Perry’s proposal is to open a chain of privately run, publically funded charter schools starting with a school in Bridgeport, Connecticut and one in Harlem, New York.
The proposals for both schools openly admitted that the plans were based on Capital Prep Magnet School in Hartford, that the materials used will be the same as those used at Capital Prep Magnet School and the management team that will run the Bridgeport and Harlem charter schools will be the same group of senior administrators and teachers that are presently running Capital Prep Magnet School in Hartford.
The proposals even included many of the written materials that can be found on Capital Prep Magnet School’s present website.
But of course, Steve Perry and his team know perfectly well that such a move is blatantly illegal.
The law is very clear, materials and concepts developed by public employees during the course of their work belong to their employer – the government that pays them and its citizens.
Steve Perry and his employees know the law because it is clearly defined in the written policies of the Hartford Board of Education which states,
Materials created by staff at the instigation and/or direction of superiors and/or during work-time shall be considered “work made for hire” under Sections 201(b) and 101 of the Copyright Act and shall be solely the property of the school district.
It is also understood that educational materials created by an employee during the employee’s leisure hours when the employee is not fulfilling his/her contractual duties to the school district are the property of the employee
But those laws haven’t stopped Steve Perry or the government officials who are supporting his effort to achieve financial success.
With the support of Governor Malloy’s Commissioner of Education, Stefan Pryor, the State Board of Education approved Perry’s plan to open a charter school in Bridgeport next fall. The plan includes the fact that Perry’s private charter school company would start collecting a multi-million dollar “management fee.”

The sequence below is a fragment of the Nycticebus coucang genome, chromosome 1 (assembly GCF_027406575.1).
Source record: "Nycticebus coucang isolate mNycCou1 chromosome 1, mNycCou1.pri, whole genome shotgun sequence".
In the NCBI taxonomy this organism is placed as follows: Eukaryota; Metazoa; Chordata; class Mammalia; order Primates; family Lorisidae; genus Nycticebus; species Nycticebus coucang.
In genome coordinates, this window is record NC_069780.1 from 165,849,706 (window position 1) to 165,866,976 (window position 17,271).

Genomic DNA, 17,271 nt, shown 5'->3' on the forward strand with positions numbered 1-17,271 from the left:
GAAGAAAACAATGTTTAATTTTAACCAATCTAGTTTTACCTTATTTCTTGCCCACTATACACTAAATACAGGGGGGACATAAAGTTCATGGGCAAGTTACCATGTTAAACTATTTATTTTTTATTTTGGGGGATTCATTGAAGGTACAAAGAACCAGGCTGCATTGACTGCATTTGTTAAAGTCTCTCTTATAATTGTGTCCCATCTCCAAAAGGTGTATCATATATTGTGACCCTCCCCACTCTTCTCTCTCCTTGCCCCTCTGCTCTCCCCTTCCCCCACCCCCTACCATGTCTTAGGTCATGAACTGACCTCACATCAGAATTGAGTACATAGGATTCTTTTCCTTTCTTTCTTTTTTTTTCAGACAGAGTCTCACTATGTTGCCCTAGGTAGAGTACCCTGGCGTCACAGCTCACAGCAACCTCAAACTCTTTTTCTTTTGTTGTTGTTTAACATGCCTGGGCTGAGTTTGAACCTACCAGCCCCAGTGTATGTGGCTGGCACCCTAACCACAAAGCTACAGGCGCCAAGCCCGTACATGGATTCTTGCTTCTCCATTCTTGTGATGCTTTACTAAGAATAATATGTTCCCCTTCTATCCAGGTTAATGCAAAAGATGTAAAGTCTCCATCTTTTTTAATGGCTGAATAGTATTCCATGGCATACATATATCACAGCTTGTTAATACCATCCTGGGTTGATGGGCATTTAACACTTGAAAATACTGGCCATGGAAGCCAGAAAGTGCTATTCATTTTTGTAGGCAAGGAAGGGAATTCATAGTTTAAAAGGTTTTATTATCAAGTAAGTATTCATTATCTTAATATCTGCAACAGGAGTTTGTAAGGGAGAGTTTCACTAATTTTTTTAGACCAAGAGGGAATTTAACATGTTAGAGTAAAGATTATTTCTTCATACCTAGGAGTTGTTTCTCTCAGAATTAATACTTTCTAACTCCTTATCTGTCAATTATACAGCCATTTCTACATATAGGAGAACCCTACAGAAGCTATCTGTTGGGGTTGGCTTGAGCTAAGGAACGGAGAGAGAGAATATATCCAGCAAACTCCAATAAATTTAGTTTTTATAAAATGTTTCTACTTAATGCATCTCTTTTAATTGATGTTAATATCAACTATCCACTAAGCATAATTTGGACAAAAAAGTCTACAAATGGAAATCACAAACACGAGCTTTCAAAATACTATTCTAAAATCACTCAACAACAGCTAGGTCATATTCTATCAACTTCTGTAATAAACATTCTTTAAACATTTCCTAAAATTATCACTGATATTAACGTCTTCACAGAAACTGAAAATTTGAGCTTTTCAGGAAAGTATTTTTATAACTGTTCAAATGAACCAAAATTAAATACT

The State Board of Education approved Perry’s plan despite the fact that there is no money in the budget for any more privately run, but publically funded charter schools and the state of Connecticut is facing a massive deficit.
Last Friday, the pro-charter New York Board of Regents also approved a proposal allowing Steve Perry and his Capital Preparatory Schools, Inc. to open a charter school in Harlem next fall.
Neither the Connecticut State Board of Education nor the New York Board of Regents took note of the fact that Perry did not have the legal authority to use the materials or concepts outlined in his proposals. According to that plan, Perry will collect a $2.5 million management fee per year, for the first five years.
While the initial issue is why officials are allowing Perry to break the law and steal materials and concepts that belong to the people of Hartford (it is called plagiarism), the second key question relates to how Perry’s ploy to open his charter school management chain would impact his role as head of Capital Prep Magnet School.
When the Connecticut State Board of Education was considering Perry plan to use his private company to open a charter school in Bridgeport, Perry said that he would be able to take on the task of opening and running a new school because he would be leaving Hartford.
However, in his proposal to open a charter school New York City, Perry told the New York Board of Regents that that he already owned the Hartford public school in which he work and revealed that his corporate business plan included making money from Hartford’s public school, as well as the yet to be opened Bridgeport charter school in the years to come.
Perry’s application explained:
“Surpluses are projected in each year beginning in 2015. The annual ending cash balance per year for CPS will be just over $500,000 in management fees collected. Conservative five- year estimates have our year end cash balance at $2 million by year five between Hartford, Bridgeport and our Harlem 6 to 12 school.”